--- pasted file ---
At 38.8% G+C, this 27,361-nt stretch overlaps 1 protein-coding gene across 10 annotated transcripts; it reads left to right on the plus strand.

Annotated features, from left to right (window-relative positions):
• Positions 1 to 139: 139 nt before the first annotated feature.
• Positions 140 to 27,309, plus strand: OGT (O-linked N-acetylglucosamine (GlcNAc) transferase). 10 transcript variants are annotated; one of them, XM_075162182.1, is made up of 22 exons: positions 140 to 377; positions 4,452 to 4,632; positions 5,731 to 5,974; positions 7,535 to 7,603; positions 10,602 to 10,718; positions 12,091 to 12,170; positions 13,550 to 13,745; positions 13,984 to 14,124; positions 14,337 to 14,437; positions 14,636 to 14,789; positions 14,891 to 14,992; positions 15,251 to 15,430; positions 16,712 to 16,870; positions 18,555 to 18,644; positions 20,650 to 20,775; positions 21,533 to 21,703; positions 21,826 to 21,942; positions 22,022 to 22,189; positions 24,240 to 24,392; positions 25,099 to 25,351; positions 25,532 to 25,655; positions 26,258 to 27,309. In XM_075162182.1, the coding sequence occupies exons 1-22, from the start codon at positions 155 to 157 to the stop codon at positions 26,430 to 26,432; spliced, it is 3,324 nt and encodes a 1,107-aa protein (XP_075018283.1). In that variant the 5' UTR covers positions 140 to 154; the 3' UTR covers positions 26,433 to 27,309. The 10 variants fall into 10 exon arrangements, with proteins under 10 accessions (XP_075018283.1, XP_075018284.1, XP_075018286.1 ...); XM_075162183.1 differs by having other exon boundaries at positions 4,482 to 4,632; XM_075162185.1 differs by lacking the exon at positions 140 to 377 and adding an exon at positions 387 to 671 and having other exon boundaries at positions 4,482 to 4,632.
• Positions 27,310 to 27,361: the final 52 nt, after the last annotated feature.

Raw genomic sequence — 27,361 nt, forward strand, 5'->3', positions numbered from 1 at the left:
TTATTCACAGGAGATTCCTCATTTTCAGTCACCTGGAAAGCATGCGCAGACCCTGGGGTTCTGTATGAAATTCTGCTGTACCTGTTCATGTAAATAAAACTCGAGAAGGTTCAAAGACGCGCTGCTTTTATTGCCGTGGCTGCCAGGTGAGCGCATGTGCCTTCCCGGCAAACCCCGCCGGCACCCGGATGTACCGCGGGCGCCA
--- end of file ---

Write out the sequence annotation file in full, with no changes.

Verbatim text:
At 38.8% G+C, this 27,361-nt stretch overlaps 1 protein-coding gene across 10 annotated transcripts; it reads left to right on the plus strand.

Annotated features, from left to right (window-relative positions):
• Positions 1 to 139: 139 nt before the first annotated feature.
• Positions 140 to 27,309, plus strand: OGT (O-linked N-acetylglucosamine (GlcNAc) transferase). 10 transcript variants are annotated; one of them, XM_075162182.1, is made up of 22 exons: positions 140 to 377; positions 4,452 to 4,632; positions 5,731 to 5,974; positions 7,535 to 7,603; positions 10,602 to 10,718; positions 12,091 to 12,170; positions 13,550 to 13,745; positions 13,984 to 14,124; positions 14,337 to 14,437; positions 14,636 to 14,789; positions 14,891 to 14,992; positions 15,251 to 15,430; positions 16,712 to 16,870; positions 18,555 to 18,644; positions 20,650 to 20,775; positions 21,533 to 21,703; positions 21,826 to 21,942; positions 22,022 to 22,189; positions 24,240 to 24,392; positions 25,099 to 25,351; positions 25,532 to 25,655; positions 26,258 to 27,309. In XM_075162182.1, the coding sequence occupies exons 1-22, from the start codon at positions 155 to 157 to the stop codon at positions 26,430 to 26,432; spliced, it is 3,324 nt and encodes a 1,107-aa protein (XP_075018283.1). In that variant the 5' UTR covers positions 140 to 154; the 3' UTR covers positions 26,433 to 27,309. The 10 variants fall into 10 exon arrangements, with proteins under 10 accessions (XP_075018283.1, XP_075018284.1, XP_075018286.1 ...); XM_075162183.1 differs by having other exon boundaries at positions 4,482 to 4,632; XM_075162185.1 differs by lacking the exon at positions 140 to 377 and adding an exon at positions 387 to 671 and having other exon boundaries at positions 4,482 to 4,632.
• Positions 27,310 to 27,361: the final 52 nt, after the last annotated feature.

Raw genomic sequence — 27,361 nt, forward strand, 5'->3', positions numbered from 1 at the left:
TTATTCACAGGAGATTCCTCATTTTCAGTCACCTGGAAAGCATGCGCAGACCCTGGGGTTCTGTATGAAATTCTGCTGTACCTGTTCATGTAAATAAAACTCGAGAAGGTTCAAAGACGCGCTGCTTTTATTGCCGTGGCTGCCAGGTGAGCGCATGTGCCTTCCCGGCAAACCCCGCCGGCACCCGGATGTACCGCGGGCGCCA